Director of Public Prosecutions Keir Starmer said prosecutors will consider if there is enough evidence to charge any individual or corporate body with any criminal offence.
A "large number" of current and former police officers face investigation over claims made in a damning report on the Hillsborough disaster in what will be the biggest ever investigation into police in the UK, the Independent Police Complaints Commission have said.
Alleged changes to police statements after Hillsborough could lead to criminal charges, the police watchdog said.
Police officers who were involved in the 1989 disaster, in which 96 people died, could potentially face criminal charges if the IPCC uncovers evidence of wrongdoing, reports The Independent.
However, Sir Norman Bettison, is unlikely to face any disciplinary action, after he announced he will be stepping down as Chief Constable of South Yorkshire Police in March.
- April 15, 1989: 94 Liverpool fans die in a crush against the steel terraces at Sheffield Wednesday's Hillsborough stadium.
- April 19, 1989: The Sun newspaper publishes the headline 'The Truth' blaming drunken fans.
- August 1989: An interim report by Lord Justice Taylor criticises police for "failing to take effective control", police blamed fans for being "late and drunk".
- August 1990: Director of Public prosecutions finds insufficient evidence to bring criminal charges for any of the deaths.
- August 1991: Inquest returns verdict of accidental death, ruling all victims were dead by 3.15pm.
- April 2009: The Hillsborough Independent Panel is set up.
- October 2011: MPs agree to hand over all government papers to the panel.
- September 2012: Independent Panel delivers damning verdict.
After the Hillsborough report was published, a complaint was made to the IPCC that Sir Norman Bettison, who was a chief inspector in South Yorkshire at the time, had supplied misleading information in the wake of the disaster.
A second element of the complaint was over comments made by Sir Norman, currently Chief Constable of West Yorkshire Police, after the report was published.
He said that Liverpool fans' behaviour made policing the tragedy in 1989 'harder than it needed to be', sparking fury and calls for him to resign.
Last week Sir Norman announced that he is to retire in March, saying: "Recent weeks have caused me to reflect on what is best for the future of policing in West Yorkshire and I have now decided to set a firm date for my retirement."
He said he hoped his departure would allow the IPCC to "fully investigate allegations that have been raised about my integrity".
Sir Norman had previously denied altering any statements or asking for any to be altered.
An officer cannot be subject to misconduct proceedings after they have retired.
The police watchdog will announce today what action it plans to take over allegations made in a damning report on the Hillsborough disaster.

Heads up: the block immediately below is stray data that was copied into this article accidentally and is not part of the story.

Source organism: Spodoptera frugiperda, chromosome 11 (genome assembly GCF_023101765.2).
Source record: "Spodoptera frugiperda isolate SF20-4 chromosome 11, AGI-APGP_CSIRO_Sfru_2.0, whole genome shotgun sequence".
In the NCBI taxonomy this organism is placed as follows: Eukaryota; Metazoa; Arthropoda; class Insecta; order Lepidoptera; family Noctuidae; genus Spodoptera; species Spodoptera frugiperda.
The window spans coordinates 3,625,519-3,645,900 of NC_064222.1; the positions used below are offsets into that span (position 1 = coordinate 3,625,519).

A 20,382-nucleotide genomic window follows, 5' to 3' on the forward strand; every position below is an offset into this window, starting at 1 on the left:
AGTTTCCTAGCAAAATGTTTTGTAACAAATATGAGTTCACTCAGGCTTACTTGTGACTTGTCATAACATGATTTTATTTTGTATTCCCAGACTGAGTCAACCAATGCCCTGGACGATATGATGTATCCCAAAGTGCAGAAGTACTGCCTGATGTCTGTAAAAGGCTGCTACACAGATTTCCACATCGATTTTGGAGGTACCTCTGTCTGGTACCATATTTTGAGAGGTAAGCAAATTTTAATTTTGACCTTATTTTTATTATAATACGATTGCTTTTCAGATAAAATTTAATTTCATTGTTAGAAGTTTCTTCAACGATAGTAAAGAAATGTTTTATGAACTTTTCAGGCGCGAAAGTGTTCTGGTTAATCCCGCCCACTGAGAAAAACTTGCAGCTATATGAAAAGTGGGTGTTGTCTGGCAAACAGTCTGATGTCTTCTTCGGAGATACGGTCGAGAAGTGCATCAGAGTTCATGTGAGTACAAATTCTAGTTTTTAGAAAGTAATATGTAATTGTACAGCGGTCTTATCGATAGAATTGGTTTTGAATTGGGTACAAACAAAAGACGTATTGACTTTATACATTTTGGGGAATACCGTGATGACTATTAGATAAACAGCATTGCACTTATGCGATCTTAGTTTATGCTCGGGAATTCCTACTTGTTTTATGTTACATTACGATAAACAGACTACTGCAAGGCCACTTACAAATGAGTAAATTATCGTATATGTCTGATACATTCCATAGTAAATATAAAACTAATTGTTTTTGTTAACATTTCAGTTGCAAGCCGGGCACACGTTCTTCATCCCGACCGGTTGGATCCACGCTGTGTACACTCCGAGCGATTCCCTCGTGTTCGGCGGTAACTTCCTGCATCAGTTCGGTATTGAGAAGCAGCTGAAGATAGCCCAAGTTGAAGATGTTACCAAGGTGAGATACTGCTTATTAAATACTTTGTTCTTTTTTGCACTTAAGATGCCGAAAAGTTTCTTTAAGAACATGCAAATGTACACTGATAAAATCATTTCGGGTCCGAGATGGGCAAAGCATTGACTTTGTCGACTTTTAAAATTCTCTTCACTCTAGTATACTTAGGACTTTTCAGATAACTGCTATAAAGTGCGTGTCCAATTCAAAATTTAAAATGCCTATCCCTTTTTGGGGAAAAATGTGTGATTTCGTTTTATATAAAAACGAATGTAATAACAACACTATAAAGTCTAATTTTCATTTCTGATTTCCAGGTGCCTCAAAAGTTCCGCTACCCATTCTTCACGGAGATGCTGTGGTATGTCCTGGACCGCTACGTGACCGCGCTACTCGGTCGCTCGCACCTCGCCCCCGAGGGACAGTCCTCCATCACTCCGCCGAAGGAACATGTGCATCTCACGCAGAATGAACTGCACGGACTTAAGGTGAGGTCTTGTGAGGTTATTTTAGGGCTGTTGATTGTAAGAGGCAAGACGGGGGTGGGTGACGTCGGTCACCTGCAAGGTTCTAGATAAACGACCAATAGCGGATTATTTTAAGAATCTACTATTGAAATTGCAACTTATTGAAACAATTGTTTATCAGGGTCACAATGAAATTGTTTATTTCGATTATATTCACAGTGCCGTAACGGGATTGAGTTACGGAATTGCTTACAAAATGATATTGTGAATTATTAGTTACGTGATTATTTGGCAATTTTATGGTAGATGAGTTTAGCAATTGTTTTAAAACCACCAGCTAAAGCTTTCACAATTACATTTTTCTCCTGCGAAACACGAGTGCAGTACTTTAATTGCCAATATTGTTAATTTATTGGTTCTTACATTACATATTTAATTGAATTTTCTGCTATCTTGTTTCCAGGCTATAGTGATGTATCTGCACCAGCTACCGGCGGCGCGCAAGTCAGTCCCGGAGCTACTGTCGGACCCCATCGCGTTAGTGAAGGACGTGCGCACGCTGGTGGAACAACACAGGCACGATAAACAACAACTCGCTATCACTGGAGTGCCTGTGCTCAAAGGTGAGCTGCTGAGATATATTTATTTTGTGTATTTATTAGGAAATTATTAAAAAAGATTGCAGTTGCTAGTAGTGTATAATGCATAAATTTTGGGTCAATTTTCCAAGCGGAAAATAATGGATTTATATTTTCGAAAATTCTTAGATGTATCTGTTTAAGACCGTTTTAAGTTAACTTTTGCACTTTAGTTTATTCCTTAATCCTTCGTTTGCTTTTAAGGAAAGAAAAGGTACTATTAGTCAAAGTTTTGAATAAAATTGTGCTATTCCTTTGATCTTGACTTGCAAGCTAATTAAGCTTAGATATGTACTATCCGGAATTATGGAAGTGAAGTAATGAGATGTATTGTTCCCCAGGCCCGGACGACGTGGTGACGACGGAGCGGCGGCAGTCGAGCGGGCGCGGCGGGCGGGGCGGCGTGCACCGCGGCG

Claims were made last month that officers had staged a shocking cover-up after the tragedy in an attempt to shift blame on to the 96 victims.
The Hillsborough Independent Panel found that 164 police statements were altered, 116 of them to remove or change negative comments about the policing of the match and the ensuing disaster.
The Independent Police Complaints Commission (IPCC) said it would review the panel's findings as well as those of previous inquiries into the tragedy.
If the IPCC's predecessor, the Police Complaints Authority (PCA), has already investigated certain matters it could stop the IPCC from looking at them again.
The Chief Constable of South Yorkshire Police today said the force would consider asking a police watchdog whether those involved in the Hillsborough tragedy should face manslaughter investigations.
David Crompton said the force was looking into a number of issues to refer to the Independent Police Complaints Commission (IPCC) following the release of the Hillsborough Independent Panel, including corporate manslaughter, manslaughter and misconduct in public office.
The chief constable also said questions should be raised about why the earlier Lord Justice Stuart-Smith report, which looked into the alteration of police statements, was accepted.
Shadow Home Secretary Yvette Cooper has called on the Home Secretary Theresa May to launch a separate criminal investigation into South Yorkshire Police over the Hillsborough cover up. She said:
The double injustice for the families is in the scale and extent of the cover up and the denial of truth by people and institutions that exist to provide just that. Clearly the inquest must focus on the terrible loss of life and will not focus on the subsequent misinformation and altering of evidence.
That is why we are asking the Home Office to set out a proper separate investigation into the cover-up and what happened in South Yorkshire Police, including looking at criminal offences.